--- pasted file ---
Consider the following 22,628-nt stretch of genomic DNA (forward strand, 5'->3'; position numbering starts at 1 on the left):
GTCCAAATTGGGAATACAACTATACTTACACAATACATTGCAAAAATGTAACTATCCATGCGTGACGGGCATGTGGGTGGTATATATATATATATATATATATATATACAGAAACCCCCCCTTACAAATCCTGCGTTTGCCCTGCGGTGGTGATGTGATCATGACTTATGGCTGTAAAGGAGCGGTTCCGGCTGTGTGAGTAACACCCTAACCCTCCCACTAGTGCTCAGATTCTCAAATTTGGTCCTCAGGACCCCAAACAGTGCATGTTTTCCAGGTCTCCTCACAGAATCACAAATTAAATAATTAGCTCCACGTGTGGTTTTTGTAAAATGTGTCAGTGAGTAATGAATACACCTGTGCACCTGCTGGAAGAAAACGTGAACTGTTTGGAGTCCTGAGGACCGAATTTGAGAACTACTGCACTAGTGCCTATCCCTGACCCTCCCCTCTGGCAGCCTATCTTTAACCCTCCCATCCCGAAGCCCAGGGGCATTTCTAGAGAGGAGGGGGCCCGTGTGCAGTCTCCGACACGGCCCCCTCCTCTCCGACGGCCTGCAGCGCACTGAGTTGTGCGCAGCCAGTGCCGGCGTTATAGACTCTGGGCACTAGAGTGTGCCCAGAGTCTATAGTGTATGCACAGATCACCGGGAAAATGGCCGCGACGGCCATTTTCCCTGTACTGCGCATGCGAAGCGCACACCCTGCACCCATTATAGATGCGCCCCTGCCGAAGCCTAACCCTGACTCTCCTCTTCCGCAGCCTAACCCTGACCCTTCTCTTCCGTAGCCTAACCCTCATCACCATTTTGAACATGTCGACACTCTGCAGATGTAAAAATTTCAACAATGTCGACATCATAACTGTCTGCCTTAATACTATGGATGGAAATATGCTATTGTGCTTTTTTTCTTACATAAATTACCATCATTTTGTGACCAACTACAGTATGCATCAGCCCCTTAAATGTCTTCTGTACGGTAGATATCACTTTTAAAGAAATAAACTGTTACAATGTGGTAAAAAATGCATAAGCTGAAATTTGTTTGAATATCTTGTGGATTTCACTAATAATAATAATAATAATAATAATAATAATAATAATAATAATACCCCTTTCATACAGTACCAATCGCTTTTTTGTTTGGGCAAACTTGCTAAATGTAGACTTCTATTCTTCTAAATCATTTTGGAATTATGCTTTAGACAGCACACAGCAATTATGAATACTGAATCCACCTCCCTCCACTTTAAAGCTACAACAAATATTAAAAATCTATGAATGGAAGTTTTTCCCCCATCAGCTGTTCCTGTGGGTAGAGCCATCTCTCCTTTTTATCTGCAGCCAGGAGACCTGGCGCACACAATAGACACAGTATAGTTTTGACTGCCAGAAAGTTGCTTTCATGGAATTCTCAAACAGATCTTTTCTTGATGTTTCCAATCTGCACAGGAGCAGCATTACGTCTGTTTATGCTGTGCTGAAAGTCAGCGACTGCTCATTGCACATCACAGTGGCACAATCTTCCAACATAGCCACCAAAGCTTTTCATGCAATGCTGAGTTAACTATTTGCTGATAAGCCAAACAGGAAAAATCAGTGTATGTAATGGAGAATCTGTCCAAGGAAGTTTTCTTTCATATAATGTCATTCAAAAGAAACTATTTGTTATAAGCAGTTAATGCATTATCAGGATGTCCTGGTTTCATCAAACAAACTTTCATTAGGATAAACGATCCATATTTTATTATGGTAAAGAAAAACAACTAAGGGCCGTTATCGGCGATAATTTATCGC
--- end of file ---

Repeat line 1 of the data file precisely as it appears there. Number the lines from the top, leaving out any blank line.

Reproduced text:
Consider the following 22,628-nt stretch of genomic DNA (forward strand, 5'->3'; position numbering starts at 1 on the left):